Brief description ( 100 words)

The activities covered under advocacy section were : (a) Review of national policy, technical protocol/guidelines, and budgetary documents and the sub activities included (i) Advocacy Conduct review of current programs of the governments in India vis a vis the health related MDGs to identify gaps that constrain progress on the MDGs; (ii) Advocacy Dissemination of report among policy makers and stakeholders; (b) Develop strategy for civil society involvement in policy review processes and its sub-activities were (i) Advocacy Meetings with government to follow-up on implementation of recommendation; (ii) Advocacy Capacity building of MAs and partners on Advocacy Planning; (iii) Advocacy Meetings with NGO coalitions; (iv) Advocacy Dissemination workshop to share tools and lessons learnt among other MAs and stakeholders in the region; (c) Identification of and sensitization of champions for SRH – sub activities (i) Advocacy capacity building of youth volunteers on the monitoring tool and (ii) Advocacy capacity building with parliamentarians/state legislators on the importance of health MDGs

Any noteworthy / special comment or case studies/ stories

Result/ progress/ impact ( if any) ( 100 words)

4.1 Review of national policy, technical protocol/guidelines, and budgetary documents

  • Review Reports on MDG status of Jharkhand and Madhya Pradesh
  • Fact sheets on MDG 5 for Jharkhand and Madhya Pradesh (English and Hindi)

4.2 Develop strategy for civil society involvement in policy review processes

  • Capacity building workshop held in Madhya Pradesh (MP) and Jharkhand strategies were developed as part of the advocacy expected results.
  • The NGO coalition meeting were used to share and exchange information and plan ahead.
  • The CSO were involved in building evidence and interacting with the government officials and seeking support of other CSOs

4.3 Identification of and sensitization of champions for SRH

• The MP and MLAs have been sensitized on SRH (10 MP and MLA have been sensitized on SRH. 9 new ‘champions’ (MP and MLA’s) (Jharkhand and Madhya Pradesh) who will speak publically in support of SRH

The CSOS / NGOs capacity building on advocacy planning has them in promoting issues in their own area of work. These are the feedback provided by participants after the advocacy planning workshop.

The project was able to achieve the Advocacy Expected Result in Jharkhand - Booklet on contraception for front line workers in different languages.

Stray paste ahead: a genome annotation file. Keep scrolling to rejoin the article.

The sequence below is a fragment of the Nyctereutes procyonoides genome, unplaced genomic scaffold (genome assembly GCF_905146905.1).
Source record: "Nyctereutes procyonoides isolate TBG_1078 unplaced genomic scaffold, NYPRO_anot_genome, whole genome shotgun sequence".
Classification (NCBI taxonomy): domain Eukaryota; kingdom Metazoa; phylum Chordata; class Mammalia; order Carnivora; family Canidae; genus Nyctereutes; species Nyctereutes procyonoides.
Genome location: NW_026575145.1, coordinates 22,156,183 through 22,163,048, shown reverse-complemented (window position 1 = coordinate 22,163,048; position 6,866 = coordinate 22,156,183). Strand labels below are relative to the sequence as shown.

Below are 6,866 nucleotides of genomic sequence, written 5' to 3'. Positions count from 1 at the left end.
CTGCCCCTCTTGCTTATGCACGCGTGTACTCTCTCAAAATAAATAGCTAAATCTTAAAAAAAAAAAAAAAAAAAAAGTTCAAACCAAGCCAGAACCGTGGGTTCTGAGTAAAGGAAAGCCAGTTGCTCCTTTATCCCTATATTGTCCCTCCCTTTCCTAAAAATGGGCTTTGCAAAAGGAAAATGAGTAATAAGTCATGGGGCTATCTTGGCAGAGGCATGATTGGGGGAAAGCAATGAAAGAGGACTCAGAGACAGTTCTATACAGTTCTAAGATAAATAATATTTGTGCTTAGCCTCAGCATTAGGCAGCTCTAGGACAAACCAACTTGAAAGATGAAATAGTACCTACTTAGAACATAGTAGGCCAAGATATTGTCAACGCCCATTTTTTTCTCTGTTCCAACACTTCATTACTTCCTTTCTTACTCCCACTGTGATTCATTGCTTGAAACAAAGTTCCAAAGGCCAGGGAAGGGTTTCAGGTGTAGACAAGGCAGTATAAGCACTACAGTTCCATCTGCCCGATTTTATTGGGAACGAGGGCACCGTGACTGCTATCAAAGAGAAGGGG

One special photo

Additional info

Logos of IPPF –SARO and UK aid

Name of the Project : GIZ Shadows and Light

Supported / funded by :IPPF

Duration : 1ST December 2012 to 30th September 2015

Goals : To promote SRH-HIV linkages for key populations within the GFATM

process and programmes

Objectives : To develop IPPF service capacity that addresses SRH-HIV linkages for transgender populations and to increase action on SRH-HIV linkages for transgender within GFATM CCMs in India

Locations / Branches involved :Mumbai in Maharashtra, Chennai in Tamil Nadu, Bangalore in Karnataka and Hyderabad in Andhra Pradesh

Brief description (100 words)

The transgender community in India faces high vulnerability to HIV linked to reportedly high numbers of sexual partners, low condom use and overlaps with sex work. As per National AIDS Control Organisation (NACO), [1] HIV prevalence among Men who have Sex with Men has declined (7.41% in 2007 to4.43% in 2011), but Transgender are emerging as a risk group with high vulnerability and high levels of HIV. There is still considerable stigma and discrimination towards transgender women and [2]hijra communities and they continue to be under-represented in the national HIV response.

The Family Planning Association of India (FPAI) is building on several years of experience in working with MSM and Transgender communities and plans to further scale up targeted interventions for MSM and Transgender women and hijra communities. The initial recruitment of staff from these communities has been well received and well placed to identify the needs and demands. Due to stigma and discrimination in the health care settings, the community members do not access services making them vulnerable to STI/HIV infections. FPA India efforts to partner with other health care providers to address the special needs like gender feminine procedures are showing results.

Any noteworthy / special comment or case studies/ stories

Recruiting staff from the community has been very encouraging as they know the needs and demands well than anyone. Initial comments from the transgender community have been very positive towards seeing a community member at the clinic. One of the transgender clients in Mumbai who had come to enquire about hormone therapy said ‘I am very happy to see one of our community members in the clinic. I feel comfortable sharing my problem with her because she understands my problem’.

  • Engaging a health care provider who is MSM/TG friendly is very important as KPs feel comfortable sharing their problems. As mentioned earlier, all the four locations engaged a health care provider who provides health services to KPs; this helped to reach out to more number of KPs.